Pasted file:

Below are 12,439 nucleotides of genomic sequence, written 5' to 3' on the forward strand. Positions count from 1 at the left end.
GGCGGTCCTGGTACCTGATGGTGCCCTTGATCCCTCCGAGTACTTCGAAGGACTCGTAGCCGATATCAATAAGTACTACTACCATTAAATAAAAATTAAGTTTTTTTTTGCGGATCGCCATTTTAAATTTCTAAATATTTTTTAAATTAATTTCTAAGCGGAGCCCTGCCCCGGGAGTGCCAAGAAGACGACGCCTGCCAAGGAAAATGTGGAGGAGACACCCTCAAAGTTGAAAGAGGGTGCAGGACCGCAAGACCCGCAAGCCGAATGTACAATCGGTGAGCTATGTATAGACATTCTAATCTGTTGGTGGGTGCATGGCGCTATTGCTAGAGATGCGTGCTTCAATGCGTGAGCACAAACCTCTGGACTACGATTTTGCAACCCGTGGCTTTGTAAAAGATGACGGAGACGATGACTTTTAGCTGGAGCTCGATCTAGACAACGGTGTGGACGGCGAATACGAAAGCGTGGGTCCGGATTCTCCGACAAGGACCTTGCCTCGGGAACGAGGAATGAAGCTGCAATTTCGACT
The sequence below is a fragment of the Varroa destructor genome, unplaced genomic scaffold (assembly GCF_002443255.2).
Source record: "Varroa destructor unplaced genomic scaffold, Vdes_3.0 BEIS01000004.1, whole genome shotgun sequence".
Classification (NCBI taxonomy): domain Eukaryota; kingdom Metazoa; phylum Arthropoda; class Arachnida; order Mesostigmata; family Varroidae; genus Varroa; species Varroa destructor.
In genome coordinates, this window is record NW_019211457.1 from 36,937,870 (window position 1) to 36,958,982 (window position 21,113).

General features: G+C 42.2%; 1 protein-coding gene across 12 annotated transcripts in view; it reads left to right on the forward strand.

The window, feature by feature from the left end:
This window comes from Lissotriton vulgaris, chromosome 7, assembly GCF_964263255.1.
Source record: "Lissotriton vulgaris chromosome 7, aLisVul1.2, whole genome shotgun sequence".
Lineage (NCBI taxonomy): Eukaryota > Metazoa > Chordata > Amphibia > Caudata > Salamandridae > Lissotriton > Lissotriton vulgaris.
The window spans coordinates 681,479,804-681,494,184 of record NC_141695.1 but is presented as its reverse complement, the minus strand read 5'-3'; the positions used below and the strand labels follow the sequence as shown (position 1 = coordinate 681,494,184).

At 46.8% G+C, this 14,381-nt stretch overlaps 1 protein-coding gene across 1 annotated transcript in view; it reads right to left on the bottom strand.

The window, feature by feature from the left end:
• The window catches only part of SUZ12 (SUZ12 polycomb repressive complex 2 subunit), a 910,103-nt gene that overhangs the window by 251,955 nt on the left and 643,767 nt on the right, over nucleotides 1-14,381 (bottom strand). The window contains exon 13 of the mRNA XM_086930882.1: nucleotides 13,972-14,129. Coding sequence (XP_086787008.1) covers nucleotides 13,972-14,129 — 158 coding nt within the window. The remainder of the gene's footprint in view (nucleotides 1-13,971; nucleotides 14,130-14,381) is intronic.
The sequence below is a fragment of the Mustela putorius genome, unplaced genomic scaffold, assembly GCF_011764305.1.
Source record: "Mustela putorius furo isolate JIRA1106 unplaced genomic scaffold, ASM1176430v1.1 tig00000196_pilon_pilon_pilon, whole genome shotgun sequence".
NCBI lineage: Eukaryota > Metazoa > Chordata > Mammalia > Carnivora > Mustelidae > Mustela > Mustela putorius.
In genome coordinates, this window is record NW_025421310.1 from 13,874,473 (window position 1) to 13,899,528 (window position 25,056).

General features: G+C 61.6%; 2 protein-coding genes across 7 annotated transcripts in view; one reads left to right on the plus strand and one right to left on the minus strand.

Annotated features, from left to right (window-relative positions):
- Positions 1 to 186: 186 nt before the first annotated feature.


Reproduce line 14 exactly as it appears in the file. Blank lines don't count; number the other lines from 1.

The window, feature by feature from the left end: